Question: Who or what institutions were the cause of this crisis?
Marc Lasry: I don't think there were any institutions that were the cause of the crisis. I think the cause of the crisis was the excess leverage. And I think we were all responsible for that. And you probably had some institutions who used more leverage than others, but ultimately everybody was at fault, and nobody wants to really admit that. I mean, you ended up having the regulatory agencies that allowed firms, whether it was investment banks or banks, to have anywhere between 35 to 40 times leverage. I mean, imagine yourself, if somebody would lend you -- or if you could lever up something 40 times. I mean, if it works you do phenomenally well, and if it doesn't work, you lose; but most people would love to have that amount of leverage, because think of it: all you have to do with 40 times leverage is, if you make 2 percent, you've made a huge amount of money, right? So you can make half of a percent, and you've still made a 20 percent return. So it's just the -- what ended up happening is, as each year went by, the amount of leverage that institutions were allowed to have grew and grew and grew, and everybody felt that there was this excess capital and there was never going to be an issue. But a day of reckoning came, and when that came, that's what ended up setting the system literally on the edge of collapse.
Question: What are the biggest misconceptions the American public has about the crisis?
Marc Lasry: Well, like I think there's a misconception, right? I think the issue that's out there is, most people look at it and say we've spent $800 billion to save the system, right? There was a stimulus package. Yet people look at it and say they're out of work, or they've got issues, so why did you save Wall Street and not me? And I think ultimately what people don't fully appreciate or understand is that if the system wasn't there, that would have affected every single person. So it wasn't -- I think the government has done probably a poor job of explaining that by saving the banks you ended up saving everybody, as opposed to the perception that saving the banks only saved the people who work at the banks.
Question: When dealing with large financial institutions before 2008, did you assume they were too big to fail? (Scott Sumner, The Money Illusion)
Marc Lasry: I don't think anybody's too big to fail. I think the -- I think if what you've got is sort of a large number of institutions who are going to fail, then that ends up affecting the system. I think if what you had was just one financial institution, I think the government or the markets would be able to handle that very well. And that's sort of what happened with Lehman. I think with Lehman Brothers, people believed they're not too big to fail. The problem is, was Lehman going under -- did that end up creating then issues for everybody else? And what you found was that the financial system is one really based on trust and sort of a belief that the money's going to be there, and when everybody wants their money at the same time, that's what ends up creating sort of these runs on the banks. And I think once Lehman went under and people started worrying that other institutions could go under, then it's not really is an institution too big to fail; it becomes, is the system going to fail? And that actually ended up being sort of the fear or the reason we had all these problems.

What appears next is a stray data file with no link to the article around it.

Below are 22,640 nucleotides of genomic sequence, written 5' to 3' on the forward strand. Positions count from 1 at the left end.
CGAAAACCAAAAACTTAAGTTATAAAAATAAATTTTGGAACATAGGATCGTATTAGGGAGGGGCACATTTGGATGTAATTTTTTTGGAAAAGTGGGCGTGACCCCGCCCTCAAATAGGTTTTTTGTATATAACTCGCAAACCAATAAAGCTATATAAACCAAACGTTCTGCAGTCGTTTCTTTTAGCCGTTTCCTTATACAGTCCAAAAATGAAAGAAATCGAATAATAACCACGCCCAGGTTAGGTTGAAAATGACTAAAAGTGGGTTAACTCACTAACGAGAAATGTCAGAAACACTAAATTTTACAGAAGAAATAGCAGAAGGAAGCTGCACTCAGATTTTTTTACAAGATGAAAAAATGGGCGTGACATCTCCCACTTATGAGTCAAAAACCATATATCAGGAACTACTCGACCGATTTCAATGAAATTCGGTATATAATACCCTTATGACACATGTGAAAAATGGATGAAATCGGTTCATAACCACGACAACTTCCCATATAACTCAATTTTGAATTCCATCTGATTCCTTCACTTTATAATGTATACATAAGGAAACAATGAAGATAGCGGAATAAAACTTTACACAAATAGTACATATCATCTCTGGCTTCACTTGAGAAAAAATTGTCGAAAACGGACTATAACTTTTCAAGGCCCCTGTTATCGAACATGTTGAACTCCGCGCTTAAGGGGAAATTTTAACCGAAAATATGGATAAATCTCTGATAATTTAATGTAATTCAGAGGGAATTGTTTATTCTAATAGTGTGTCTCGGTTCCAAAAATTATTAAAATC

Question: What regulation do you think needs to be in place to prevent this from happening again?
Marc Lasry: I actually think if you want to prevent this from happening again, it's not that complicated: just limit the amount of leverage, right? I mean, it's what caused sort of the real estate crisis? The fact that somebody could go out and put 1 percent down and borrow 99 percent, or put no money down and borrow 100 percent. Well, the more amount of leverage that you allow somebody to do -- it used to be, at least maybe it was 10 years ago, you had to put 20 percent down. So that means people were borrowing four times, right? Four or five times. Then it became 10 percent, then so you're borrowing nine, 10 times. Then it became 5 percent, and then it became 2 percent, and then it became no money down. So if you're not -- if nobody's got to put capital at risk, people will do a lot of crazy things. And it's the same thing -- I mean, everybody talks about Wall Street, but you saw it happening with people buying homes. And you saw that everybody was buying investment properties because they didn't have to put any money down. So I think the cause of all this is leverage. Leverage is great when it works, and when it doesn't work it creates a lot of issues. So I think if you limit the amount of leverage that people can borrow, or that banks can borrow, I think you'll find that you'll have a lot less issues going forward.
Recorded on December 4, 2009